The African Union has made commitment towards the recognition of the value of its own languages and cultures at various levels of the education system, as a major strategy for providing quality education, combat poverty, create employment and most importantly achieve sustainable social cohesion.
The goal is to develop as many languages as possible for use in education, beginning with the most developed, which in most cases are the national languages.
With decades of experimentation, the economic, social and political value of embracing diversity has become clearer across the African continent. ‘The issue is no longer why African languages should be integrated into the curriculum, but rather how’, stated Adama Ouane, Director, for the UNESCO Institute for Life Long Learning at the just ended conference for African Ministers of Education on the integration of African Languages in education in Burkina Faso.
Further, the question is no longer which languages, in a particular nation, are to be used in education, but rather, where do we start and why?
At this conference implementation guidelines were adopted by Ministers of Education, to assist those countries that are experiencing problems in their efforts to implement, those who are just about to begin and those who are thinking of embarking on this noble project.
Equality is a human rights issue and cannot be reduced to number of words in a language. If all humans have value, then all cultures and languages have value in one way or another and at various stages of national development.
All languages are capable to develop through normal linguistic processes of borrowing, meaning extension, coinage and adoption. English is a classic example of a language made up of words and expression from many languages.
In this regard, any language is capable of expressing any concept, and sustain its dynamism, as propelled by social development. African constitutions can be written in African national languages with the engagement of qualified translators, who understand how language works.
Quality in education is difficult to achieve when children are learning in foreign languages, and about foreign concepts in early years of schooling. This kind of education is characterized by rote learning, memorization and mechanical handling of the content.
It produces majority citizens who cannot plan, think critically and forwardly for their countries, thus leading to the under development of Africa. Many countries are now implementing the multilingual and multicultural policy in education including Namibia, South Africa, Mozambique, Zambia, Zimbabwe, Malawi, Uganda, Ethiopia, Ghana, Egypt, Libya, Congo, Chad, Cameroon and DRC to mention a few. Burkina Faso, the host country for the conference is proud of its 59 languages, 23 are taught at primary level and 17 are being developed by government for use at primary level as well.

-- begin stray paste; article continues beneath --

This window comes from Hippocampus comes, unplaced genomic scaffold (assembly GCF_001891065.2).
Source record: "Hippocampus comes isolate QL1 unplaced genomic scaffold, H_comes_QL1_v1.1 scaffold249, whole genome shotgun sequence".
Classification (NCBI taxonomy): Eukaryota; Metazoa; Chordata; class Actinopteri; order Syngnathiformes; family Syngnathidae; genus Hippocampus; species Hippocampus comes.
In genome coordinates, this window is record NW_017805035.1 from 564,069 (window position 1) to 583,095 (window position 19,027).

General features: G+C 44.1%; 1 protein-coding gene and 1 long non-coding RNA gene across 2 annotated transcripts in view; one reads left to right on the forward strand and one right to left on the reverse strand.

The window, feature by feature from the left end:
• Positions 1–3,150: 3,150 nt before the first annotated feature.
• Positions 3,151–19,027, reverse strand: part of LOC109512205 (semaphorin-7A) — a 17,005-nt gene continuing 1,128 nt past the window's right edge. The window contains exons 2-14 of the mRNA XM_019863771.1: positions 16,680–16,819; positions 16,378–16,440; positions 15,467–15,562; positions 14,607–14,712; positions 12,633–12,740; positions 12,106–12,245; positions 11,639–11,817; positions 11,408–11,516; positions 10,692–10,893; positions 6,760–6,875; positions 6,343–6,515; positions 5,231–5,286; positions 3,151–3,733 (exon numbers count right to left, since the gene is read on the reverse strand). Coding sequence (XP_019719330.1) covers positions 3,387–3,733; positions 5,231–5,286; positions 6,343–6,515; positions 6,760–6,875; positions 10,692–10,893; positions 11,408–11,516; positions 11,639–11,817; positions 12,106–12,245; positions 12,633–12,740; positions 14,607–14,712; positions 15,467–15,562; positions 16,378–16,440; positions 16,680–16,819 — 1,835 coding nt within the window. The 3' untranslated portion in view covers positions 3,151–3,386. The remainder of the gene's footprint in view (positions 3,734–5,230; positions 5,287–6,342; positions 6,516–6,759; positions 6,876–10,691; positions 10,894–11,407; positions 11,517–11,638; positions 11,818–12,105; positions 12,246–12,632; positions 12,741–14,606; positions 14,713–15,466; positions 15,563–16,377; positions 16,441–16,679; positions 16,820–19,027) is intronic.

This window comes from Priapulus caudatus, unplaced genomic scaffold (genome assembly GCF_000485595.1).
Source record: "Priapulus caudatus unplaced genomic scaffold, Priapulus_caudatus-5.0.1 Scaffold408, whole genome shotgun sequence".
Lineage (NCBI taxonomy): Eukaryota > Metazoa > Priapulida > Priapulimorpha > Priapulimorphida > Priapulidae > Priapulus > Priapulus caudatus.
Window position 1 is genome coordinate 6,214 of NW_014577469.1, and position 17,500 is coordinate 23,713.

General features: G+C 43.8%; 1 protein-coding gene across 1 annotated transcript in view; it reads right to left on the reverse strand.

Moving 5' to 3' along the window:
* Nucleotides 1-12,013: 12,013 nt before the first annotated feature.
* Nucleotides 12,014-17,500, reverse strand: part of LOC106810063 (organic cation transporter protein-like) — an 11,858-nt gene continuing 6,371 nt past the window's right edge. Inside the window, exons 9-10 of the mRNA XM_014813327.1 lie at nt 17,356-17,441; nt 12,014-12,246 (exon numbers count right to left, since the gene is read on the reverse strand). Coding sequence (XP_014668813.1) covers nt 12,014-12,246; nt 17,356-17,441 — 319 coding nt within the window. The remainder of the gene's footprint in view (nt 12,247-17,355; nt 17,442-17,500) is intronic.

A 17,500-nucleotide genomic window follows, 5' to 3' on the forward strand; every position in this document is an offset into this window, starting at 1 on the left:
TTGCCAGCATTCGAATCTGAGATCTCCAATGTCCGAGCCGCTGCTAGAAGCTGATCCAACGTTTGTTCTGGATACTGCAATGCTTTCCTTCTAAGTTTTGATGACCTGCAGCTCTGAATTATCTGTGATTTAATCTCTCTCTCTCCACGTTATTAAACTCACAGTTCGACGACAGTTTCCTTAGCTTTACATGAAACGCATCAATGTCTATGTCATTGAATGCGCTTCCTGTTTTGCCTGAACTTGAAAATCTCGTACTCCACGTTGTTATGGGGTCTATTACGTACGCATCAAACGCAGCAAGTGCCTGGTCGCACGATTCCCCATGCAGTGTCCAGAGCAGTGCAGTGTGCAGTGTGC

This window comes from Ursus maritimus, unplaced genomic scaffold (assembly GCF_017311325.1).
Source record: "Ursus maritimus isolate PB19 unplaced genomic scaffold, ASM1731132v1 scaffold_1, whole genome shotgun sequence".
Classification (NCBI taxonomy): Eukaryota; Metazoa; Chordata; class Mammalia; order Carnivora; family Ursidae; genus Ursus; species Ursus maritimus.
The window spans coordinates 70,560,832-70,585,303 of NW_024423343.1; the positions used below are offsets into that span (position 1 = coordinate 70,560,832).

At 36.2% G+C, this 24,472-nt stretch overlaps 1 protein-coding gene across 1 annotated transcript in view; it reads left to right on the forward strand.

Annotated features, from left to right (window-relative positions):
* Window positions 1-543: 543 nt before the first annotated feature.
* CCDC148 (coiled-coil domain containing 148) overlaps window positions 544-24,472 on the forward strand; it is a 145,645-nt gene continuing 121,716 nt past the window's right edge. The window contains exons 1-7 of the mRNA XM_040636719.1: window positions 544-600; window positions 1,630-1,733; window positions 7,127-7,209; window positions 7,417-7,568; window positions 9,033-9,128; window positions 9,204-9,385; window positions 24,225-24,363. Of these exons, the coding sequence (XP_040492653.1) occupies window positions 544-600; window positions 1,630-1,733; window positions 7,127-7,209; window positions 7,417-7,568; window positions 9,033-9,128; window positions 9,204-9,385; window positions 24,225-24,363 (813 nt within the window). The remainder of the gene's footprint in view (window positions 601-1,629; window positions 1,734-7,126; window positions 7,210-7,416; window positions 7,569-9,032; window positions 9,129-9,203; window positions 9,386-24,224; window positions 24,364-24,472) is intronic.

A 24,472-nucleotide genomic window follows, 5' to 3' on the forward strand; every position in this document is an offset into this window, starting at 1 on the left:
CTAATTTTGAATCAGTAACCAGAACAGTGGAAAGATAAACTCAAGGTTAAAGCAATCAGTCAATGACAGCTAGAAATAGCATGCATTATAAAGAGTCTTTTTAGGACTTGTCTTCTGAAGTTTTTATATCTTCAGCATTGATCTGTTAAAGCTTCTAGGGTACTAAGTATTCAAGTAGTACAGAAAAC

The common methodologies in most countries is the three language formulae in which the local languages are used in early grades, with a national language added and later a foreign language is also added. Interactive approach is encouraged in which children discuss, debate ideas and contribute from the perspective of their own cultures, something they cannot do in a foreign language.
This develops their creative capacity, independent and critical thinking as well as nurtures their self-esteem at an early age. Parental participation in the education of the child is fostered, through culturally based content, and skills sharing.
By the end of primary education, the child has mastered literacy skills and has fully developed his or her mental capacity to learn other languages through skills transfer, as well as become culturally literate and able to function at the local, national and international level, as well as in multicultural contexts. Nothing is lost.
The guidelines adopted at the Ouagadougou conference provide guidance on issues related to challenges associated with mother tongue education which are no different from those encountered in any development project.
The guidelines also provide monitoring and evaluation processes, teacher training for cultural literacy and cultural pluralism, defining the necessary competencies for the integration of local languages into the education system as required of teachers, parents, government officials and citizens, as well as guidance on developing appropriate policies, legal frameworks and financing cultural diversity.
In Botswana lack of funding has been cited as the main reason for non-implementation of multicultural education, but with poorer countries on board, this argument will not be sustainable for long. With only 28 languages (inclusive of English and Setswana) Botswana can do better than Burkina Faso.
The following languages have writing systems: Herero, Ikalanga, Subiya, Thimbukushu, Shiyeyi, Setswana, and Naro, Ju|’hoa, Khwedam, Setswapong and can be integrated in the education system.
Teachers who speak these languages are available and that is how the teaching of Setswana began. Botswana cannot be left behind and thrown in the dark ages of tribalism, tribal supremacy and assimilationist policies.
Let us have our constitution written in our national language (Setswana) and let our languages be taught in schools and spoken on radio.
Let our creativity in song, dance, poetry come out in our natural languages on radio and television for economic diversification and poverty alleviation.
*Professor Nyati-Saleshando is Secretary General for RETENG, an umbrella group for cultural organisations fighting for equality of all ethnic groups in Botswana